This is a pic of V negotiating with our local mobile greengrocer who parks right outside our house every Monday with a wide selection of fruit and veg.
It's fun to buy from vendors like these rather than the sterile supermarkets of the capital. There's an old guy who passes every Monday with shark steaks and another with a more irregular itinerary who knocks on doors to sell his freshly made cheese. Today la señora de las tamales is due around 5pm.
San Pedro el Panorama, our little township on the outskirts of La Antigua, is for me at least a very satisfying place to live, largely because of the way it retains many of the characteristics of a proper Guatemalan community. All the classes are represented and there are several local shops, a basketball court, a church, a cantina...even a Chinese Takeaway.
Most importantly of all there is a woman called Mari at the end of our street who makes tortillas every morning. The pleasure of Guatemalan tortillas - fresh off the comal - is usually rather hard to explain to anyone unfamiliar with Mesoamerican culture.
There are two walled and gated communities alongside Panorama, the Alameda Santa Margarita and Bosques de Antigua. A decade ago I looked into the possibility of acquiring a plot in the latter when it was little more than a not-so-densely-packed wood of pines cris-crossed by narrow cobbled streets. Since then it has started to fill up with the fantasy colonial homes of capitalinos. It's one thing if you come once every several weekends, but I for one couldn't take having to effectively ask permission to come and go on a daily basis from one's own development.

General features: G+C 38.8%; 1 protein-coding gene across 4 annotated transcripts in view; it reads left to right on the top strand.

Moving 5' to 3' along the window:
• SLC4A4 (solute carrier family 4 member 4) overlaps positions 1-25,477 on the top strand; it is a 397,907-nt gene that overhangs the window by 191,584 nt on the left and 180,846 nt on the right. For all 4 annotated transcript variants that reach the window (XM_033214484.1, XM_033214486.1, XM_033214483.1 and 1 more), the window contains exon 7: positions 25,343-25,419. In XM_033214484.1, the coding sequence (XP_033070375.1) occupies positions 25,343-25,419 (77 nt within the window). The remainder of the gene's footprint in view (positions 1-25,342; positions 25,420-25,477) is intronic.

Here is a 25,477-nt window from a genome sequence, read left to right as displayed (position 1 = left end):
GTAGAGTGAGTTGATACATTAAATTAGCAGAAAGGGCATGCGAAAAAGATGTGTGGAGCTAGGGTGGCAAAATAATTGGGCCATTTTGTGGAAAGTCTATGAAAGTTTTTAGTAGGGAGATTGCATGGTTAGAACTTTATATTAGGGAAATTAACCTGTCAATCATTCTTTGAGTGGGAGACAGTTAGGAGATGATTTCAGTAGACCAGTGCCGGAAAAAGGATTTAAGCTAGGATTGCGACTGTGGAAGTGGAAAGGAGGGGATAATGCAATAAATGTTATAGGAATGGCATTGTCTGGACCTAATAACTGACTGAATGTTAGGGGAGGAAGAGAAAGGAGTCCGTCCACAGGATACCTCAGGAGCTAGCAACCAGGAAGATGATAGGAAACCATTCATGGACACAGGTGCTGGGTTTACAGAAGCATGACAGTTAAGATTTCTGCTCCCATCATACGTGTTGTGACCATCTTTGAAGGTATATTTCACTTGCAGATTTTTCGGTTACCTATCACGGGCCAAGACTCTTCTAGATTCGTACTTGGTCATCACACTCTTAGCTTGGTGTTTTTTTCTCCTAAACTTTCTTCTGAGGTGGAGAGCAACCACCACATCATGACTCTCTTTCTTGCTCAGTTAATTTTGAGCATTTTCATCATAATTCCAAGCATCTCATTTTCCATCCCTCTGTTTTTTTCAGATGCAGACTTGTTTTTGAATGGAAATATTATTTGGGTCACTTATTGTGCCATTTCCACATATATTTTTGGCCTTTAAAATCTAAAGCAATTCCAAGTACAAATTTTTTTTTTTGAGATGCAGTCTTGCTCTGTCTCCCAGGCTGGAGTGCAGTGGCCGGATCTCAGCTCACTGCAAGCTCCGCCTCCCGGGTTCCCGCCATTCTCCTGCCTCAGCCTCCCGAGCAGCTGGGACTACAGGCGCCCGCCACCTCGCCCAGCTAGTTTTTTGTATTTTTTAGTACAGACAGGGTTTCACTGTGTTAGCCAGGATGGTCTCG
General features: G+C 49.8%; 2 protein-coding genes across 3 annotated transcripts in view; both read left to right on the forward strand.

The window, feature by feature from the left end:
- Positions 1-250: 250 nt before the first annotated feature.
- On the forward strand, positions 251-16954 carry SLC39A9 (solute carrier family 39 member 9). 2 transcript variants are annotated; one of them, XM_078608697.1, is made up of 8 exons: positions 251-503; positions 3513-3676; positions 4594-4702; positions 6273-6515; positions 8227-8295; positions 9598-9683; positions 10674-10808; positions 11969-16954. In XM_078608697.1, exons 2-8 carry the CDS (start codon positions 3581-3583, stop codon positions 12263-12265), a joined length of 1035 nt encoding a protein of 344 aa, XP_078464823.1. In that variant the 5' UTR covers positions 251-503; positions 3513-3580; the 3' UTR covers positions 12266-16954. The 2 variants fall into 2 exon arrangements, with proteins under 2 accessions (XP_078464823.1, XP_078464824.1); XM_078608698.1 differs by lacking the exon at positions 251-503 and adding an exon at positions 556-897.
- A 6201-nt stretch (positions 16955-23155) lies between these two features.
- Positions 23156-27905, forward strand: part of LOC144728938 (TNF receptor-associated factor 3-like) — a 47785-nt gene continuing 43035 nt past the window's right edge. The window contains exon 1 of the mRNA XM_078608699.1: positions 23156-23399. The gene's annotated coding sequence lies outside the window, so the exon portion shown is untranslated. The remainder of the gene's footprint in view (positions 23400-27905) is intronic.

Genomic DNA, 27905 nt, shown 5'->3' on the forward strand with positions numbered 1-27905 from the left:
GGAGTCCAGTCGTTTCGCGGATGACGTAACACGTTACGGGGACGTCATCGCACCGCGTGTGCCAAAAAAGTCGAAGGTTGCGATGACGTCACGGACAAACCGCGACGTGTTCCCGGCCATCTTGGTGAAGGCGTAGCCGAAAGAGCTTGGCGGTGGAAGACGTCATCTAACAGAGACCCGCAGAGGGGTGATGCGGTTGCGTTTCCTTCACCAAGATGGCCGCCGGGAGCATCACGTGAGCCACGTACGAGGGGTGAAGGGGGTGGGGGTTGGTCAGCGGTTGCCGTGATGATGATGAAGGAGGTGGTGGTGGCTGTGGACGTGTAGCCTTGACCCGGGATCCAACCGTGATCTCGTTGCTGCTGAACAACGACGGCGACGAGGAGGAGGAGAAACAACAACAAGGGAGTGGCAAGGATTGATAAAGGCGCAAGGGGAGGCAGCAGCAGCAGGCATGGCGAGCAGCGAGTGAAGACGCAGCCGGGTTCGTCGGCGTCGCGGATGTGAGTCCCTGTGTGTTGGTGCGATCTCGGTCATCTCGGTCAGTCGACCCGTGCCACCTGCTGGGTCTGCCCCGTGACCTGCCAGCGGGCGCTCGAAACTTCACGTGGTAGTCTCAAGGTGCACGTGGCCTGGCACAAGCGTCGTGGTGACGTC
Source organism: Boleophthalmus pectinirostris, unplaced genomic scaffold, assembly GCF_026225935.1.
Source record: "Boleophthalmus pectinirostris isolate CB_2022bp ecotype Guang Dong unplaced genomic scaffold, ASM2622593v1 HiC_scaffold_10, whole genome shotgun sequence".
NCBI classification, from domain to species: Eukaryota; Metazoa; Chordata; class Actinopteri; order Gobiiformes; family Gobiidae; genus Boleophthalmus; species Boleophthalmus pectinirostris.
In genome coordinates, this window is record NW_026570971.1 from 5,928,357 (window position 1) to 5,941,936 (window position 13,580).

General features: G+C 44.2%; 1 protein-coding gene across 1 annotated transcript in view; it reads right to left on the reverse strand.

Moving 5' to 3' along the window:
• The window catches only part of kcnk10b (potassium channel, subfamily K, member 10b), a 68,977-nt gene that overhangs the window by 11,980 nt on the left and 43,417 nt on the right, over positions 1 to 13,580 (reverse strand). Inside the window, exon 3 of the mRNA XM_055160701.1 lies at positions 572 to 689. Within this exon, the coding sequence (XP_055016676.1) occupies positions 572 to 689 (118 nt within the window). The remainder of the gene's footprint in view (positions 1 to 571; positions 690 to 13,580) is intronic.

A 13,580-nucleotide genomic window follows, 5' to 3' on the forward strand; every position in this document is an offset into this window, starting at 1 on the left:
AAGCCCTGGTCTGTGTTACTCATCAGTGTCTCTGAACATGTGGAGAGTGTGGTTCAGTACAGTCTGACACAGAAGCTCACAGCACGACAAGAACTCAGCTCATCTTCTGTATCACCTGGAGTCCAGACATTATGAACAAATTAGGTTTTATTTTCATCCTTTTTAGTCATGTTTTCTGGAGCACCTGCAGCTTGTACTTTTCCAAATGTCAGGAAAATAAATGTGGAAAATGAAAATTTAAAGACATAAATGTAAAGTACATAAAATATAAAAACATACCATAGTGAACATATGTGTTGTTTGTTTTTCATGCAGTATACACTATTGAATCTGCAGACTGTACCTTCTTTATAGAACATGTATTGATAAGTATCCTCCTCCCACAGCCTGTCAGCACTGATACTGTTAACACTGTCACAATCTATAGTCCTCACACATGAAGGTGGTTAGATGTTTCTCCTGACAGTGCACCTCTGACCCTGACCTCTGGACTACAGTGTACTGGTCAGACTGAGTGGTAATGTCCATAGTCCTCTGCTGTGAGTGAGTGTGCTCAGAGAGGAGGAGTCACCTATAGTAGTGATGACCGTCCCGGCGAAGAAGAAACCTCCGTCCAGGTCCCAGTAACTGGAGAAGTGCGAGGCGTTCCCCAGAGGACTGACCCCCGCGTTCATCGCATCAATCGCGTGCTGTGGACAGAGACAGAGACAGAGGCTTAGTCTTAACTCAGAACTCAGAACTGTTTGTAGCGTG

A few hundred metres up the road Panorama segues into Jardines de Antigua a bizarre suburb of unimaginative chalet-style homes that has acquired ideas above its station since ex-Presidente Arzu set up home here and populated the trees of his enormous garden with magnificent scarlet macaws.
It's not quite a gated community, but its residents, many of them foreigners it seems, appear to act as if it were. I have to say that I tend to respond with equal amounts of amusement and annoy-ment to those who insist on re-creating their own little Alpine refuge in the midst of the effervescent disorder of Central America.
On the other side of the main road to Ciudad Vieja we have the labyrinthine San Bartolo, which V has lately resorted to calling San Bar-Cholo. It certainly doesn't feel quite as safe as Panorama whenever we walk the dogs there.